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FAMILY OF SLOVAK PRESIDENT SUSPECTS POISONING AT ROOT OF MYSTERIOUS AILMENT

Ailing Schuster moves to Austria

PRESIDENT Rudolf Schuster was taken to a Vienna hospital on August 27 after top Slovak doctors admitted they had been stymied by the head of state's mysterious week-long illness.
Schuster, who underwent a series of operations in Austria's Innsbruck two years ago to treat a ruptured colon, was first admitted to Bratislava's Military Hospital on August 22 with a high fever.
After blood tests and intense diagnostic efforts failed to identify the cause of the president's illness, however, Schuster accepted an offer from Austrian President Thomas Klestil to seek treatment at Vienna's AHK General Hospital.


PRESIDENT Schuster waves to onlookers as he departs for a Vienna hospital.
photo: TASR

PRESIDENT Rudolf Schuster was taken to a Vienna hospital on August 27 after top Slovak doctors admitted they had been stymied by the head of state's mysterious week-long illness.

Schuster, who underwent a series of operations in Austria's Innsbruck two years ago to treat a ruptured colon, was first admitted to Bratislava's Military Hospital on August 22 with a high fever.

After blood tests and intense diagnostic efforts failed to identify the cause of the president's illness, however, Schuster accepted an offer from Austrian President Thomas Klestil to seek treatment at Vienna's AHK General Hospital.

In the Austrian capital Schuster underwent a further series of tests, with Dr Wolfgang Graninger of the hospital's infection and chemotherapy department suggesting that the cause of Schuster's illness was an infection.

Before leaving, Schuster said several times through his spokesman Ján Fule that he was "happy with Slovak doctors", but domestic critics grumbled that the president's move reflected his lack of faith in his own country's health care.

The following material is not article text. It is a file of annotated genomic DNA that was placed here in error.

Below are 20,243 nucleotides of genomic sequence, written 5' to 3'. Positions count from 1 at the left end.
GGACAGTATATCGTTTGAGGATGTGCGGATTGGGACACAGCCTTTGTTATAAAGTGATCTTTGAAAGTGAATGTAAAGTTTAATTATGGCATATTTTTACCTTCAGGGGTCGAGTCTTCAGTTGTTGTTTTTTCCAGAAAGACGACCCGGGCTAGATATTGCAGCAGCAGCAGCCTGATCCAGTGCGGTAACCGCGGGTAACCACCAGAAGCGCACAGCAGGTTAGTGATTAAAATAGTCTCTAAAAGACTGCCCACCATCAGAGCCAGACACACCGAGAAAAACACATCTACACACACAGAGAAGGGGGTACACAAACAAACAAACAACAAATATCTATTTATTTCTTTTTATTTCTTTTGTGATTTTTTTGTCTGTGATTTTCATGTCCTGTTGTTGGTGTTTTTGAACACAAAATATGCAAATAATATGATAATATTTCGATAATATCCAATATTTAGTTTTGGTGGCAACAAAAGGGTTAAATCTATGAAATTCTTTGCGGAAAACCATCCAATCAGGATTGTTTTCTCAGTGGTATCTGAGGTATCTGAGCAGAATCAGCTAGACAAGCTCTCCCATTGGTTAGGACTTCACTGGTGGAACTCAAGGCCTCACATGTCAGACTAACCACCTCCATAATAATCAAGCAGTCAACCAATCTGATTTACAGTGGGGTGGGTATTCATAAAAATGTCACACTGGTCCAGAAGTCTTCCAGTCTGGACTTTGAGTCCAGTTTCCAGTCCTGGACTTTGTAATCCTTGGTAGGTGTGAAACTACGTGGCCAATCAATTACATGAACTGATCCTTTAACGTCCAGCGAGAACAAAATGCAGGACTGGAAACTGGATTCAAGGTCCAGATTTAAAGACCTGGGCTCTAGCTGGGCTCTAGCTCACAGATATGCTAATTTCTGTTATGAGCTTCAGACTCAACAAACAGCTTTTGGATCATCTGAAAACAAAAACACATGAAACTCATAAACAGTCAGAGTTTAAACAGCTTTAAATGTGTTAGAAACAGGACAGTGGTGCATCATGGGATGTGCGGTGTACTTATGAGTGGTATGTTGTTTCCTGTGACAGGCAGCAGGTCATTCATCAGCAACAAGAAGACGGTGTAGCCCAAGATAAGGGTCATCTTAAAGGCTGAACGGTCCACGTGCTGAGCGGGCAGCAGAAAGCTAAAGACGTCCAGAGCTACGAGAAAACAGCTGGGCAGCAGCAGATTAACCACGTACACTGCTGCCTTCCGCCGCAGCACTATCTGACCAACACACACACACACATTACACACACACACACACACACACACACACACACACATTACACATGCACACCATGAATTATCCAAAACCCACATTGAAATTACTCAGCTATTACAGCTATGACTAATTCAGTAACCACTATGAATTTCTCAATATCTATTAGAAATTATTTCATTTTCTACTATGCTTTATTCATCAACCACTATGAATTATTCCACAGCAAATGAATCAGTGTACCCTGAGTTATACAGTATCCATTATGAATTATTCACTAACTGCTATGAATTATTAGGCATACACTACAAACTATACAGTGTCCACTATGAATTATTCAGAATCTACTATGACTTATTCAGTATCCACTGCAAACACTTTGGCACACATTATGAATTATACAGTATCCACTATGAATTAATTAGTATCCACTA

Schuster almost died two years ago after Slovak doctors failed to properly diagnose or treat his ruptured colon. Following a bizarre series of incidents which culminated in a comatose Schuster being locked out of a Bratislava hospital, police laid charges against members of his treatment team. The case remains under investigation.

While Vienna's Graninger praised the recent work of his Slovak colleagues, some politicians said Schuster's decision could endanger confidence in Slovak doctors.

"In extreme cases, will we have 5.5 million Slovaks travelling to seek cures abroad every time they find themselves unhappy with the pace or progress of treatment at home?" asked former Health Minister Tibor Šagát, who resigned after Schuster's botched treatment in 2000.

Štefan Zelník, a health expert with the opposition Real Slovak National Party, said he was sorry that Schuster "is creating such an image of Slovak health care".

Two days after Schuster's original hospitalisation on August 22 Slovak doctors released the president, thinking his health had improved and that he had recovered from what they believed to be cause of his fever - the sunstroke he had suffered while attending a papal mass in the Polish city of Krakow August 21.